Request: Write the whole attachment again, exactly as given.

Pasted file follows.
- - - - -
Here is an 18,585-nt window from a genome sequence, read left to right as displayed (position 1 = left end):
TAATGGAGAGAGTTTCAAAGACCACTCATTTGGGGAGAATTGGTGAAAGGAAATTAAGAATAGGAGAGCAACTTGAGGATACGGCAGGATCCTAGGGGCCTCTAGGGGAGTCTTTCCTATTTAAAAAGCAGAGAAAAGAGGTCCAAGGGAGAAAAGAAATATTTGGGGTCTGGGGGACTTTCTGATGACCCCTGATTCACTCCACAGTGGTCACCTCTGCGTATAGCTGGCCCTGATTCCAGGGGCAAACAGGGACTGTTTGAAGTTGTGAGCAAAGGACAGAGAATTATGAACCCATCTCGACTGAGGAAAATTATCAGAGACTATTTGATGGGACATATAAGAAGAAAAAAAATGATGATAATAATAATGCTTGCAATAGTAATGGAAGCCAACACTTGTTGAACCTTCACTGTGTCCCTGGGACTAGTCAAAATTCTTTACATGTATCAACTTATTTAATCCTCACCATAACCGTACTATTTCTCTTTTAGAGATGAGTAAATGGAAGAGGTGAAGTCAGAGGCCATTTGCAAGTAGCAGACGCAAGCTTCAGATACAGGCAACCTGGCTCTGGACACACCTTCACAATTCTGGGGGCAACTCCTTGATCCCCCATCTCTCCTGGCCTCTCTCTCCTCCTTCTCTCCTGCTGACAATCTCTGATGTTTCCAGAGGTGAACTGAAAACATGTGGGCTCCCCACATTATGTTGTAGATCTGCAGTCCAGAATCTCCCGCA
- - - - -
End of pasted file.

Here is an 18,585-nt window from a genome sequence, read left to right as displayed (position 1 = left end):
TAATGGAGAGAGTTTCAAAGACCACTCATTTGGGGAGAATTGGTGAAAGGAAATTAAGAATAGGAGAGCAACTTGAGGATACGGCAGGATCCTAGGGGCCTCTAGGGGAGTCTTTCCTATTTAAAAAGCAGAGAAAAGAGGTCCAAGGGAGAAAAGAAATATTTGGGGTCTGGGGGACTTTCTGATGACCCCTGATTCACTCCACAGTGGTCACCTCTGCGTATAGCTGGCCCTGATTCCAGGGGCAAACAGGGACTGTTTGAAGTTGTGAGCAAAGGACAGAGAATTATGAACCCATCTCGACTGAGGAAAATTATCAGAGACTATTTGATGGGACATATAAGAAGAAAAAAAATGATGATAATAATAATGCTTGCAATAGTAATGGAAGCCAACACTTGTTGAACCTTCACTGTGTCCCTGGGACTAGTCAAAATTCTTTACATGTATCAACTTATTTAATCCTCACCATAACCGTACTATTTCTCTTTTAGAGATGAGTAAATGGAAGAGGTGAAGTCAGAGGCCATTTGCAAGTAGCAGACGCAAGCTTCAGATACAGGCAACCTGGCTCTGGACACACCTTCACAATTCTGGGGGCAACTCCTTGATCCCCCATCTCTCCTGGCCTCTCTCTCCTCCTTCTCTCCTGCTGACAATCTCTGATGTTTCCAGAGGTGAACTGAAAACATGTGGGCTCCCCACATTATGTTGTAGATCTGCAGTCCAGAATCTCCCGCA